"Lady!" I howled. "Lady!"
Leif grabbed me. "Look away!"he shouted, and together we turned away.
"LOOK AWAY!" he hollered to Paul, and Paul obeyed.
"Please come take her," Leif chanted, as tears streaked down his face. "Come take her. Come take her. Come take her."
When I turned, Lady had dropped her head to the ground at last, though her sides still heaved and her legs twitched. The three of us staggered closer, breaking through the snow's crust to sink miserably to our knees again. We watched as she breathed enormous slow breaths and then finally she sighed and her body went still.
Our mother's horse. Lady. Stonewall's Highland Nancy was dead.
Whether it had taken five minutes or an hour, I didn't know. My mittens and hat had fallen off, but I could not bring myself to retrieve them. My eyelashes had frozen into clumps. Strands of hair that had blown onto my tear- and snot-drenched face had frozen into icicles that clinked when I moved. I pushed them numbly away, unable even to register the cold. I knelt beside Lady's belly and ran my hands along her blood-speckled body one last time. She was still warm, just as my mother had been when I'd come into the room at the hospital and seen that she'd died without me. I looked at Leif and wondered if he was remembering the same thing. I crawled to her head and touched her cold ears, soft as velvet. I put my hands over the black bullet holes in her white star. The deep tunnels of blood that had burned through the snow around her were already beginning to freeze.
Paul and I watched as Leif took out his knife and cut bundles of reddish-blonde hair from Lady's mane and tail. He handed one to me.
"Mom can go to the other side now," he said, looking into my eyes as if it were only the two of us in the entire world. "That's what the Indians believe--that when a great warrior dies you've got to kill their horse so he can cross over to the other side of the river. It's a way of showing respect. Maybe Mom can ride away now."
I imagined our mother crossing a great river on Lady's strong back finally leaving us nearly three years after she died. I wanted it to be true. It was the thing I wished for when I had a wish to make. Not that my mother would ride back to me--though, of course, I wanted that--but that she and Lady would ride away together. That the worst thing I'd ever done had been a healing instead of a massacre."
(pp. 160-3)


December 06, 2014

Fear, to a great extent, is born of a story we tell ourselves, and so I chose to tell myself a different story from the one women are told.


Wild: From Lost to Found on the Pacific Crest Trail
By Cheryl Strayed

"I was her daughter, but more. I was Karen, Cheryl, Leif. Karen Cheryl Leif. KarenCherylLeif. Our names blurred into one in my mother's mouth all my life. She whispered it and hollered it, hissed it and crooned it. We were her kids, her comrades, the end of her and the beginning. We took turns riding shotgun with her in the car. "Do I love you this much?" she'd ask us, holding her hands six inches apart. "No," we'd say, with sly smiles. "Do I love you this much?" she'd ask again, and on and on and on, each time moving her hands farther apart. But she would never get there, no matter how wide she stretched her arms. The amount that she loved us was beyond her reach. It could not be quantified or contained. It was the ten thousand named things in the Tao Te Ching's universe and then ten thousand more. Her love was full-throated and all-encompassing and unadorned. Every day she blew through her entire reserve."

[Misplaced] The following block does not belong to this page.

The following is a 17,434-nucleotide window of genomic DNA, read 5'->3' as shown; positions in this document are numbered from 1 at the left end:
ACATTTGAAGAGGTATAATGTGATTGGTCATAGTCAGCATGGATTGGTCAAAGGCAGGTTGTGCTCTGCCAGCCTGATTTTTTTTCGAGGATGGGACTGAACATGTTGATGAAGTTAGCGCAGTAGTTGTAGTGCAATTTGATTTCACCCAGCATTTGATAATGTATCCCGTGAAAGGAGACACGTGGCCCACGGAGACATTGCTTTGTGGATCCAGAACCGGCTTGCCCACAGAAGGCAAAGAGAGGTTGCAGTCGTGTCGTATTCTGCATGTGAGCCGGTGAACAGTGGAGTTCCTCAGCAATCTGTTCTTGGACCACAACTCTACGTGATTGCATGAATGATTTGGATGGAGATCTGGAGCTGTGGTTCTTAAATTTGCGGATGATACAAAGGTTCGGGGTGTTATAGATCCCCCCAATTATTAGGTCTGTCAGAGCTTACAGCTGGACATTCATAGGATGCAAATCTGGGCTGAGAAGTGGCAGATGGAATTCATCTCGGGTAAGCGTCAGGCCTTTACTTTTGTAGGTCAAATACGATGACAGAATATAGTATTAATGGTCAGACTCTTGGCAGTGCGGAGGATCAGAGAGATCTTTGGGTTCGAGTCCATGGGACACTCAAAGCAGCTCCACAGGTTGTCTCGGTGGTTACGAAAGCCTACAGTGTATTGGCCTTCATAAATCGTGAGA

(p. 13)

"I scooted over the carpet and situated myself on my rump right in front of my pack, wove my arms through the shoulder straps, and clipped the sternum strap across my chest. I took a deep breath and began rocking back and forth to gain momentum, until finally I hurled myself forward with everything in me and got myself onto my hands and knees. My backpack was no longer on the floor. It was officially attached to me. It still seemed like a Volkswagen Beetle, only now it seemed like a Volkswagen Beetle that was parked on my back. I stayed there for a few moments, trying to get my balance. Slowly, I worked my feet beneath me while simultaneously scaling the metal cooling unit with my hands until I was vertical enough that I could do a dead lift. The frame of the pack squeaked as I rose, it too straining from the tremendous weight. By the time  I was standing--which is to say, hunching in a remotely upright position--I was holding the vented metal panel that I'd accidentally ripped loose from the cooling unit in my efforts.
I couldn't even begin to reattach it. The place it needed to go was only inches out of my reach, but those inches were entirely out of the question. I propped the panel against the wall, buckled my hip belt, and staggered and swayed around the room, my center of gravity pulled in any direction I so much as leaned. The weight dug painfully into the tops of my shoulders, so I cinched my hip belt tighter and tighter still, trying to balance the burden, squeezing my middle so tightly that my flesh ballooned out on either side. My pack rose up like a mantle behind me, towering several inches above my head, and gripped me like a vise all the way down to my tailbone. It felt pretty awful, and yet perhaps this was how it felt to be a backpacker.
I didn't know.
I only knew it was time to go, so I opened the door and stepped into the light."
(pp. 43-4)

"Fear, to a great extent, is born of a story we tell ourselves, and so I chose to tell myself a different story from the one women are told. I decided I was safe. I was strong. I was brave. Nothing could vanquish me. Insisting on this story was a form of mind control, but for the most part, it worked. Every time I heard a sound of unknown origin or felt something horrible cohering in my imagination, I pushed it away. I simply did not let myself become afraid. Fear begets fear. Power begets power. I willed myself to beget power. And it wasn't long before I actually wasn't afraid.
I was working too hard to be afraid."
(p. 51)

November 27, 2014

Read deeply. Stay open. Continue to wonder. Google it yo.